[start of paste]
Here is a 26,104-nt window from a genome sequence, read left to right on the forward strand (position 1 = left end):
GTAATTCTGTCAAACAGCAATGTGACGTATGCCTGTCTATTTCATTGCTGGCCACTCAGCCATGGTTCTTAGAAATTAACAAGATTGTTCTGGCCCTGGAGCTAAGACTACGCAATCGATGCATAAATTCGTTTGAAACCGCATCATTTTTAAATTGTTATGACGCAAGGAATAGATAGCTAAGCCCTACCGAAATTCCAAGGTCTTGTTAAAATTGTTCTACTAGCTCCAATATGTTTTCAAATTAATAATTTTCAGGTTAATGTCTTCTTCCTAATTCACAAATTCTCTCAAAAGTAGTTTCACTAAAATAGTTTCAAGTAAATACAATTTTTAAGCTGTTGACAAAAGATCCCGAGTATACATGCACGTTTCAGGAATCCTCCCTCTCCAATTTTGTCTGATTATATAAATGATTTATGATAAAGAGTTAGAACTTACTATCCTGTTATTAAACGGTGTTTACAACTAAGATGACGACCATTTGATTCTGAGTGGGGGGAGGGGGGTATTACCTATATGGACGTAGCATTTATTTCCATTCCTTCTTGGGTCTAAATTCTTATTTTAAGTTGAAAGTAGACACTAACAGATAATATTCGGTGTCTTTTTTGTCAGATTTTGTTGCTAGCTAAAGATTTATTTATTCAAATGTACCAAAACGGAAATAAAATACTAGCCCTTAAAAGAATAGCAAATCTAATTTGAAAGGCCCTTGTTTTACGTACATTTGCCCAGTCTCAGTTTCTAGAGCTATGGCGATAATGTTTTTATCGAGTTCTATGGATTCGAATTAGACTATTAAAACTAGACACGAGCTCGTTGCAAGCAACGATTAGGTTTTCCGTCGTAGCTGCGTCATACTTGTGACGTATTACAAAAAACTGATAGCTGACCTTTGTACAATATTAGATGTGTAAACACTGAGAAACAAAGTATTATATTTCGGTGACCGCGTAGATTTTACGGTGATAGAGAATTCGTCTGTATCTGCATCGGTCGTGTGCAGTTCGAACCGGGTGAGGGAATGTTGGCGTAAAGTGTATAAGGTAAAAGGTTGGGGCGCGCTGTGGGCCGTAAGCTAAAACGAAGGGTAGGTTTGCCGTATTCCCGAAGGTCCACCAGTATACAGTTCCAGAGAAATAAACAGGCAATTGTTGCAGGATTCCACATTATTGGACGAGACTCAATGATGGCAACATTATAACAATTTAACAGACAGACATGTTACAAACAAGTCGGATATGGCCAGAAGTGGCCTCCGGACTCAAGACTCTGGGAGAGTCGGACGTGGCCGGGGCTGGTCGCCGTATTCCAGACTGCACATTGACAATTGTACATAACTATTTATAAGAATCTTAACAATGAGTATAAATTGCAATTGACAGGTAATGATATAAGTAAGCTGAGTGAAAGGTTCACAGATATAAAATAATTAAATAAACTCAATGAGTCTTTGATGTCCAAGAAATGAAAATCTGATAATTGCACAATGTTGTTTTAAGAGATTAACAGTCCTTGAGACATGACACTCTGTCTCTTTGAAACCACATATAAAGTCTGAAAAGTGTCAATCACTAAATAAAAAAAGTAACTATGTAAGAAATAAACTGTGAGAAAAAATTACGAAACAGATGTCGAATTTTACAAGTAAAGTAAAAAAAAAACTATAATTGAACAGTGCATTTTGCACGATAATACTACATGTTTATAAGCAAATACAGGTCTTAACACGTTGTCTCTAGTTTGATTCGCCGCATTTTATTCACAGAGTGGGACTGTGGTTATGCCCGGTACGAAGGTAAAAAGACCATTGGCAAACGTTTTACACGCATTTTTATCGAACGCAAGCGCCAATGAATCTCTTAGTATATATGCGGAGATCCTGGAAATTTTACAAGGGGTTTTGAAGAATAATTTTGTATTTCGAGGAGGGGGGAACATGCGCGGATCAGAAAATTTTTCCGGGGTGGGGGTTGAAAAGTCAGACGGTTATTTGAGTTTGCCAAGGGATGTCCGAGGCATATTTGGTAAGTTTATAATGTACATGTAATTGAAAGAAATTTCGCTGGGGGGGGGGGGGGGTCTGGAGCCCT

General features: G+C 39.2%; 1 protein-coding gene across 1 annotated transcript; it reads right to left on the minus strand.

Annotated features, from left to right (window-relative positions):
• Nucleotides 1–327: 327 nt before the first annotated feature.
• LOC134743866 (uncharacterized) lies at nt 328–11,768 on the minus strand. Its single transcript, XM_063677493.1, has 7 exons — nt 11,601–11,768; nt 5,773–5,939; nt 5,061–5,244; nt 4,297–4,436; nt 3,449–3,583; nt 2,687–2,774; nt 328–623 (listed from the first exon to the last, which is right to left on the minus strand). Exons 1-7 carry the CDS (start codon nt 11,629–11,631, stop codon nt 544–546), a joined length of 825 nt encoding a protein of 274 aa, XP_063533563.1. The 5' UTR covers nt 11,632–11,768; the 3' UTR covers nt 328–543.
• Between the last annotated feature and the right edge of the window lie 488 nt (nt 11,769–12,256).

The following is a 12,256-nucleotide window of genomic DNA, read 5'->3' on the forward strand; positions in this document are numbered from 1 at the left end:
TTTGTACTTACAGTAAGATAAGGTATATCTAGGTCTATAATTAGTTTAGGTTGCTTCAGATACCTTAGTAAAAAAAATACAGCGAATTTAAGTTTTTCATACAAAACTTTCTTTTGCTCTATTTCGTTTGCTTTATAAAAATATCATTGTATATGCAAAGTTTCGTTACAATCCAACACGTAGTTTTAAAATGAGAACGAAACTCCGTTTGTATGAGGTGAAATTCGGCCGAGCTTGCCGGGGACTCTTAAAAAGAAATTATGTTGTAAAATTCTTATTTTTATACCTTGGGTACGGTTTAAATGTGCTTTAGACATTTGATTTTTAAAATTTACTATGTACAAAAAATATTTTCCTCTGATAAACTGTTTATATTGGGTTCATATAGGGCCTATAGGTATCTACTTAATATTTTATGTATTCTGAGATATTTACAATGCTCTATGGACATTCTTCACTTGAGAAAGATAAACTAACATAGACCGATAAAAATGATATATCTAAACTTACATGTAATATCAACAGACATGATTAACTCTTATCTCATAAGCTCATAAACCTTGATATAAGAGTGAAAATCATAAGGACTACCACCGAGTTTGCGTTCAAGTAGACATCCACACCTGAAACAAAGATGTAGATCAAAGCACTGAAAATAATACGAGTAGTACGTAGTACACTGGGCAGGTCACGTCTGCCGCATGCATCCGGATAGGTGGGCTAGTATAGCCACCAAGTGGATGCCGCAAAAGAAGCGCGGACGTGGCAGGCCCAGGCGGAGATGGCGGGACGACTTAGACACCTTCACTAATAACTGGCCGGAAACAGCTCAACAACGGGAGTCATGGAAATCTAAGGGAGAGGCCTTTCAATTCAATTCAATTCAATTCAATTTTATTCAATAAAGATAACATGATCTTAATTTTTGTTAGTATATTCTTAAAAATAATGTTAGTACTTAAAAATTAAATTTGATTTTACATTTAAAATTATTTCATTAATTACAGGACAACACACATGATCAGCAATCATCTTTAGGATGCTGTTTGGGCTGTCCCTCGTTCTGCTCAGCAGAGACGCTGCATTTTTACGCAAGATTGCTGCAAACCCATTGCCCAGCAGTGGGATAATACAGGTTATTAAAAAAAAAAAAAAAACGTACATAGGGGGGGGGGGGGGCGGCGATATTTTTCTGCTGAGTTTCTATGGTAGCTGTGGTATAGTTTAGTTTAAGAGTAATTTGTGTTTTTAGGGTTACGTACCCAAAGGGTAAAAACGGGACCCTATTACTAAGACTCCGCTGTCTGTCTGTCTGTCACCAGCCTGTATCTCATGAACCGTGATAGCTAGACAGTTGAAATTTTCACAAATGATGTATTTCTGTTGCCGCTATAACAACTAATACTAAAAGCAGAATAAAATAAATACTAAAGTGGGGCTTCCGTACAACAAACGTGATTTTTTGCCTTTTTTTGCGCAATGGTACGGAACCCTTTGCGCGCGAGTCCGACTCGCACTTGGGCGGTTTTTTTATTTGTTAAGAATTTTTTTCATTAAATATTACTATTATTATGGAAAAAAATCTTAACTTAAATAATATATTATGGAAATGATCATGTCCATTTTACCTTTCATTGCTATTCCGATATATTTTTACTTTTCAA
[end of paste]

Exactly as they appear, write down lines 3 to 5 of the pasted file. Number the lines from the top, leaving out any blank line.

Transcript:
General features: G+C 39.2%; 1 protein-coding gene across 1 annotated transcript; it reads right to left on the minus strand.

Annotated features, from left to right (window-relative positions):
• Nucleotides 1–327: 327 nt before the first annotated feature.